You don’t need to have a Phd to see that being pragmatic and practical takes you further in life than thinking the world should lick your feet for having studied Sciences. Calling Australian Migration law racists are not going to help your case either…

  • A friend did this 10 years ago. He was inside Oz when he did, but he was on a tourist visa. What he did was print out years of emails and phone call logs demonstrating the duration of their relationship, to justify that even though he was a newcomer to Australia, he had legitimately been that woman’s partner for several years prior. Any evidence of that sort that you can think of could be useful. According to my friend, who is not an immigration agent, Partner or Provisional Partner worked for “de facto” relationships as well as marriages.

    I made it through skilled migration last year myself. Best of luck.

  • Get her to come out on the working holiday visa then live together for 11 months.
    Then apply for the onshore defacto visa online and you will receive an instant bridging visa to one your forms and payment have been submitted.
    Bridging visa enables full working rights.

  • Get a joint bank account. Rent in joint names. Save sent correspondence.
    I have a feeling that Belgium does not allow Dual Nationality like the UK does, she may have to make a choice down the line – Aus or Belgian citizenship.

  • The visa pricing estimator has been broken on their website for months. I’ve reported it thus twice, without any follow-up.

  • Was it less depressingly xenophobic when hundreds of people were drowning at sea on the way here? Between your depression and people killing themselves, I’m glad you’re not happy.

  • I applied for the partner visa from inside Australia a few years ago and was lucky to have it approved within a month (then you go on a 2 term temporary residency one before they consider you for a permanent one). One thing we did was to register the relationship as a de facto in the state – which may have helped. Also do spend the time on the “proof of relationship” documentation as I think the main thing they are on the look-out for are non-serious relationships. Good luck!

  • I went through the prospective marriage visa with my wife, then when we got married it was the partner visa (first temporary, then 2 years later permanent). Its a huge pain and a very stressful time, you constantly have to jump through hoops and prove your relationship is genuine and solid. I think we got in just in time because it cost about 2.5K in fees all up, plus all the medicals, police clearances, documentation etc. Pretty sure its quite a bit more now.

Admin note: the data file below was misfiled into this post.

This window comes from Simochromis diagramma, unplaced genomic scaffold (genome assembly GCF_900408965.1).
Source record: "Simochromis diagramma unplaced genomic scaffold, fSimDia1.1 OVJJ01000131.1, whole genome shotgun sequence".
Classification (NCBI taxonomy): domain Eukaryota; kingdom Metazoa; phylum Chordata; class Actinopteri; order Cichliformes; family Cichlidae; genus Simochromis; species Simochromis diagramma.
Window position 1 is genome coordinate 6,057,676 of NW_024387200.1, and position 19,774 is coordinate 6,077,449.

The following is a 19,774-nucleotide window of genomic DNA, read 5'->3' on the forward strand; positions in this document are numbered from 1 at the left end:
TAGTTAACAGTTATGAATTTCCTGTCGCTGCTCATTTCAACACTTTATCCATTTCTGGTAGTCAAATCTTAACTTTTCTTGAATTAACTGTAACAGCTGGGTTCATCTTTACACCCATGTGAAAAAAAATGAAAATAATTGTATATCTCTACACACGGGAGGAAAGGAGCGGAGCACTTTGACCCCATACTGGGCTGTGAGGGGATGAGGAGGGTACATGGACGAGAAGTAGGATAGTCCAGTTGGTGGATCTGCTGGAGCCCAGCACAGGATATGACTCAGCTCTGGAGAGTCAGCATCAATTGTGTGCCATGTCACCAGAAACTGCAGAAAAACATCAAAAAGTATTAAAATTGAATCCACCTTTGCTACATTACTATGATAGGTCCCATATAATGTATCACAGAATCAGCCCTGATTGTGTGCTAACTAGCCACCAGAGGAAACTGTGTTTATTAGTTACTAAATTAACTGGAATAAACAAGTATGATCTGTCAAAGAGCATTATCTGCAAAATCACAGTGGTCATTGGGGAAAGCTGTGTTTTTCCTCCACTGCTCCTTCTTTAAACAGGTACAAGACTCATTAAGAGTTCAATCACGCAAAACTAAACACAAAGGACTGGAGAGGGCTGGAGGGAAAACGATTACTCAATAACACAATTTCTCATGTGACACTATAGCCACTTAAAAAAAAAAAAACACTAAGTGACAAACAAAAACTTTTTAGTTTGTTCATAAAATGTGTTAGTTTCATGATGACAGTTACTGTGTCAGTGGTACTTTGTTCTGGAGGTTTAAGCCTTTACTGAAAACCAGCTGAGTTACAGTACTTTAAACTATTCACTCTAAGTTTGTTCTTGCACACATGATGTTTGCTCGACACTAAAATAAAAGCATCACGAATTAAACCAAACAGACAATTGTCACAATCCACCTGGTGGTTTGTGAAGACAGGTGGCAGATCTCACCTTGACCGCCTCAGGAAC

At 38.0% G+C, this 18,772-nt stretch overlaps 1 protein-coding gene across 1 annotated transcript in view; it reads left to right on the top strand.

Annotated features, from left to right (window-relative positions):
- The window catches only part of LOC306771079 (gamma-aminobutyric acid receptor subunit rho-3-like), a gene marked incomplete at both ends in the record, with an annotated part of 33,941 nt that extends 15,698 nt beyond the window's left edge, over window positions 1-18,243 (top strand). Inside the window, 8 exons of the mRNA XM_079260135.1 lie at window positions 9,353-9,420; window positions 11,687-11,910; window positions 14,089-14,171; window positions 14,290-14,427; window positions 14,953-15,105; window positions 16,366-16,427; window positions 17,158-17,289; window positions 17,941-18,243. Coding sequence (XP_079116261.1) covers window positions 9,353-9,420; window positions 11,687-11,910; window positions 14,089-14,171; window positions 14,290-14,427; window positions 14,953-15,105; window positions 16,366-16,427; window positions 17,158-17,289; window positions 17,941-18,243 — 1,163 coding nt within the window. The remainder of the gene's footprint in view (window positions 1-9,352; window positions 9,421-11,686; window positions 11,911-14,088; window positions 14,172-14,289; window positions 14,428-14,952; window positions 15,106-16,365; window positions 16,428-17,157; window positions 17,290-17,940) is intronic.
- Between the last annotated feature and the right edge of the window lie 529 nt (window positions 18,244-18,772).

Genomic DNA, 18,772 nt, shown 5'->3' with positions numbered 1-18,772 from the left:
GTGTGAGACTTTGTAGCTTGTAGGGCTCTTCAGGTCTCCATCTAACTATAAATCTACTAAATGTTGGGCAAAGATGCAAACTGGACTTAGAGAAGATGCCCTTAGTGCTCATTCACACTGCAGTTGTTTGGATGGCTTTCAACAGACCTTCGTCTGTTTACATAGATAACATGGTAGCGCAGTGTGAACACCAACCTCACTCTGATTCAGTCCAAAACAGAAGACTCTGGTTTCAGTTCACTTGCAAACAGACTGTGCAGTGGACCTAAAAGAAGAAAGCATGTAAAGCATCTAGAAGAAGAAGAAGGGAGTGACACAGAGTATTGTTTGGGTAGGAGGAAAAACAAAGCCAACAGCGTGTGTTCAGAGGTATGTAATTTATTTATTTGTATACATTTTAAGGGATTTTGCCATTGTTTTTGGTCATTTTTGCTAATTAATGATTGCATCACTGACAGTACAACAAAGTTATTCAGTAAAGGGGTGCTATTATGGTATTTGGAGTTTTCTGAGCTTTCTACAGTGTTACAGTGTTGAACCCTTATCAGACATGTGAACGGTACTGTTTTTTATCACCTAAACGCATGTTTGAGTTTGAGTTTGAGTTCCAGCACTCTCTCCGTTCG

My advice, get as much in both names as possible, make sure you take photos and document things you do, places you go together.

    The whole process is not very transparent, they give no feedback on where your application is, how long its going to take etc. All you get is a letter saying please provide X,Y,Z and then letters once they make some kind of decision. It causes a lot of stress and uncertainty. I really think they could improve this, peoples futures are hinging on the decisions they make.

    Don’t do it if it is ‘this girl I’m seeing’ you’ve got to be sure she’s the one, I guess you’ll know after living together for a year. It is however a good relationship test, if you can make it through the process then you can likely make it through all the other shit life throws your way.

  • It’s worth mentioning that you only get to sponsor a partner visa application once every 5 years, and only twice in total, so don’t waste it if you are not sure that her feelings are reciprocated and genuine. There have been people who are willing to fake their relationship with their partner just to qualify for a visa, and then desert them once it is approved.
    From the IMMI website:
    Your partner’s visa application may be refused if you are
    affected by the following sponsorship limitations that are
    imposed if you:
    • have previously sponsored or nominated 2 other
    persons as a fiancé(e) or partner for migration to Australia
    (including sponsorships/nominations you may have
    withdrawn but your former fiancé(e) or partner obtained
    permanent residence on family violence grounds); or
    • have sponsored another fiancé(e) or partner within the last
    5 years

  • I’m a qualified migration agent within Australia specialising in Partner visas and i would recommend talking to a MARA certified agent within Australia. Every situation calls for a personalised strategy and the advice given online can lead people astray. The only information online that is current and trustworthy is on the immigration website.

  • With that amount of control and scrutiny over someone’s private life, I would pass the marriage thingie, and rather stay single.
    Seriously, sending your emails:text message as a proof of de fato? How is that relevant to evidencing a relationship?
    This world is gone crazy…